At “Life after Kickstarter” presented by Gil Hova (Formal Ferret Games), and Diane & Nick Sauer (Shoot Again Games), I got a crash course on the different options for selling additional copies of your game after a successful Kickstarter. I gained some extra knowledge on how to make your game stand out and be retailer friendly at “Designing for Retail” by Melissa Lewis-Gentry (Modern Myths), Cat Tobin (Pelgrane Press), Matt Fantastic (Prettiest Princess), and Zev Shlasinger (WizKids). I also had a very satisfying and personal Q&A session at “Developing Legacy Games” with JR Honeycutt (Artana Games and developer of SeaFall and the upcoming Charterstone). Overall, I was very happy to see that the quality of the seminars reflected the quality and quantity of awesome professionals at the convention. It was surprising though to see that some panels had almost no one show up and others were really crowded. Additionally, some panelists were well prepared and others winged it, but still did great.
Relaxed Schedule = Better Con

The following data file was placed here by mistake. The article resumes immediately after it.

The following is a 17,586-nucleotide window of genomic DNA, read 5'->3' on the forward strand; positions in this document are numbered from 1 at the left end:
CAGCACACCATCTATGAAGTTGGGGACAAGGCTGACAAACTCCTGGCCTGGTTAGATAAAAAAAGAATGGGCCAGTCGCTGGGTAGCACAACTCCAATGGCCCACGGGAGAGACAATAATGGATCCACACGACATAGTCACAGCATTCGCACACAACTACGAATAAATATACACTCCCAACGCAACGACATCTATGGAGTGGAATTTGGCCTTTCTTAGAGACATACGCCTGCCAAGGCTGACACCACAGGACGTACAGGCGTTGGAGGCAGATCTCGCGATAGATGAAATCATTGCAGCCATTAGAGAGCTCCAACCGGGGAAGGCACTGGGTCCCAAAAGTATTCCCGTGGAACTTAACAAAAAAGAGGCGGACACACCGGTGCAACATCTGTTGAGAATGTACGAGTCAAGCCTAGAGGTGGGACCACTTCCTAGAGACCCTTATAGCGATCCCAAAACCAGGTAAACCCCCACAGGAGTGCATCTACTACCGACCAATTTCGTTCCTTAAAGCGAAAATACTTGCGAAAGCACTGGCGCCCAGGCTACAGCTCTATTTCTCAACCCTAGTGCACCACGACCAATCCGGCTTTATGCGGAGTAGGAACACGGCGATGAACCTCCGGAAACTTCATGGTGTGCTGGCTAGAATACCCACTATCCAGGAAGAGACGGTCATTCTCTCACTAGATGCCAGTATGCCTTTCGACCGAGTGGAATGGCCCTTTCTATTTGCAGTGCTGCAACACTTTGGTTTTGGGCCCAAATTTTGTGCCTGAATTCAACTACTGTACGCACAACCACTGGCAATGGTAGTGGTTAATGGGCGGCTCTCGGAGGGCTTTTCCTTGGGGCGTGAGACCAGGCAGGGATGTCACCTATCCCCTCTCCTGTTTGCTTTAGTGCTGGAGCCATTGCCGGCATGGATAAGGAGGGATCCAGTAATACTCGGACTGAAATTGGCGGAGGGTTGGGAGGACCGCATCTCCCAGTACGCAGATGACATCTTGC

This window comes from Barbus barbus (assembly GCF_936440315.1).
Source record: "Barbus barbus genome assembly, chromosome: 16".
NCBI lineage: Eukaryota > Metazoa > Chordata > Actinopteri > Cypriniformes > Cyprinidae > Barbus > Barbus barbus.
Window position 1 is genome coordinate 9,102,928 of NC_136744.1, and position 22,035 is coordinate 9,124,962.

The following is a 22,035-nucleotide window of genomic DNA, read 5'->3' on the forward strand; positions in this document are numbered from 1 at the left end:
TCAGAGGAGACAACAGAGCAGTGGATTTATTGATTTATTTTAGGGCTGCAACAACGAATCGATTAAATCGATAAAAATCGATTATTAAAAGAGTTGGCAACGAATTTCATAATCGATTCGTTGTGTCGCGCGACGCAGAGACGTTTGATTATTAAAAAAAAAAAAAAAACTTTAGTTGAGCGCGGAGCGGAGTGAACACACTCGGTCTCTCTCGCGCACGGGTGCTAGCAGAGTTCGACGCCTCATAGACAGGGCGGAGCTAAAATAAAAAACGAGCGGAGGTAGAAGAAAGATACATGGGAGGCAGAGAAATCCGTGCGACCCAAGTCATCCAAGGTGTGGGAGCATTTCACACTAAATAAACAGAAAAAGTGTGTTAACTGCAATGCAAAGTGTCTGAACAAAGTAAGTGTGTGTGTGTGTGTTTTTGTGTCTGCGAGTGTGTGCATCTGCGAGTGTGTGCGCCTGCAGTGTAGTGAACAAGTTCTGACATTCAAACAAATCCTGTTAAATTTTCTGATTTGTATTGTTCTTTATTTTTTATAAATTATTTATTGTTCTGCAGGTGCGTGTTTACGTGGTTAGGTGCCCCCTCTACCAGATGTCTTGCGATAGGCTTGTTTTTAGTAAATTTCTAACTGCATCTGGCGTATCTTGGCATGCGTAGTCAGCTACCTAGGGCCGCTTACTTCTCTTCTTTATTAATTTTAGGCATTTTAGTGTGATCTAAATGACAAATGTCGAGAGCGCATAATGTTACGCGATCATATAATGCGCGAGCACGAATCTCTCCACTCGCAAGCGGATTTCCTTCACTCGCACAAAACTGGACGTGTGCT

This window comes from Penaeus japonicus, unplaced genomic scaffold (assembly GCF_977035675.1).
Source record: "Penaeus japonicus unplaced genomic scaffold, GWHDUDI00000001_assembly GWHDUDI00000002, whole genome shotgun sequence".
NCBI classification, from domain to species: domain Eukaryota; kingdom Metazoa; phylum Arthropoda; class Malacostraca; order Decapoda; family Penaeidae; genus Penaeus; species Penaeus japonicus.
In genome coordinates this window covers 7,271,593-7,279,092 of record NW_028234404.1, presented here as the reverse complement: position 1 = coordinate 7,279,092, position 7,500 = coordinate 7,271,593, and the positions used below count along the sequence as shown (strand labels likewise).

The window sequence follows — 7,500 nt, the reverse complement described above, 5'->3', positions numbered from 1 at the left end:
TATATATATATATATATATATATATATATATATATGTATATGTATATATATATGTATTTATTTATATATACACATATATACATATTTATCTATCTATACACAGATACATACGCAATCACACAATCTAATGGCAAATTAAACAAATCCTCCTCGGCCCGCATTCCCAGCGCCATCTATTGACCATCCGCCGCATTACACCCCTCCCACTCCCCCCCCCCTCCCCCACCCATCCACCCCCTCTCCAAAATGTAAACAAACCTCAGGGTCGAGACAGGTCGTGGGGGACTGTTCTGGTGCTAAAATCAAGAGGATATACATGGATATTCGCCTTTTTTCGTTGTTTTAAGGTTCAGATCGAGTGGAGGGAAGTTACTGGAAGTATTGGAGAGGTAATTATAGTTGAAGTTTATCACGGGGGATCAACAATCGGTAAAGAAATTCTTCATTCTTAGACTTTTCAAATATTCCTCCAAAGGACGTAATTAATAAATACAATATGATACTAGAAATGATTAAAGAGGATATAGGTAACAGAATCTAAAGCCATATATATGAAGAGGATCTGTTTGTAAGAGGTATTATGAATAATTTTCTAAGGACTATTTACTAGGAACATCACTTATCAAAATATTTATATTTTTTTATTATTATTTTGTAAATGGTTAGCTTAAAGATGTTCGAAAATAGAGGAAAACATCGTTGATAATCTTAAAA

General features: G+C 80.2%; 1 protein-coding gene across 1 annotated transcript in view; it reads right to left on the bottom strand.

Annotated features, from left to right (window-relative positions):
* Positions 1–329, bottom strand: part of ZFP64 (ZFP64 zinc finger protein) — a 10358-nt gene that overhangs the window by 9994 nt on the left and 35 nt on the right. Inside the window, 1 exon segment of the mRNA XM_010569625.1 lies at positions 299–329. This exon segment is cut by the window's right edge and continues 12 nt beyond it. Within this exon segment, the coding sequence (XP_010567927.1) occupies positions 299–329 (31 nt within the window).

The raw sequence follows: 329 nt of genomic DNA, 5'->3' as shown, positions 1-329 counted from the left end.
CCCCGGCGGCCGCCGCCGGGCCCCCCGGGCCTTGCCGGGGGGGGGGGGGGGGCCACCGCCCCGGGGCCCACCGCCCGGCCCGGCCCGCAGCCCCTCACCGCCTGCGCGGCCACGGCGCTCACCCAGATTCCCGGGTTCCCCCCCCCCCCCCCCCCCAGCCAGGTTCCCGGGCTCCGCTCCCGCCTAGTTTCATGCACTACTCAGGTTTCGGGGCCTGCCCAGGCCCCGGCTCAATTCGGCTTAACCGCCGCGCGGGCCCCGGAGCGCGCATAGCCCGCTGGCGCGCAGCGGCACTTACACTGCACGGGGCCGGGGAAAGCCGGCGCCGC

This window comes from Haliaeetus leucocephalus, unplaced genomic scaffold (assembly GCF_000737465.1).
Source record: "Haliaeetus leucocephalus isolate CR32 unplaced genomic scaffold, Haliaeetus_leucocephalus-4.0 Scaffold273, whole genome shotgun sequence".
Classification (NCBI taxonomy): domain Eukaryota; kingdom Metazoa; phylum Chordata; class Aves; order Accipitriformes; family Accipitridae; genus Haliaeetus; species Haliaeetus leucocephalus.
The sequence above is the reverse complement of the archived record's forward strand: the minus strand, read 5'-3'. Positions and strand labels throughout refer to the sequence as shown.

I was very happy with how I spaced out my schedule and left it mostly open with only 7 scheduled events for the whole weekend. Having an open relaxed schedule made sure that I was never rushing from one event to the next and allowed me the freedom to sit down at games that really needed the extra playtester. I quite like doing this because it usually introduces me to some interesting games I’d never play otherwise. Additionally, it allowed me to participate in all the other opportunities that I usually miss out including: lunches and dinners with groups of other designers and publishers, opportunities to casually playtest games, and meet some amazing people (it’s much easier to meet people while taking a break than at a scheduled event). In the end, I got a lot more out of the convention and missed less by not scheduling as much, which is kind of ironic.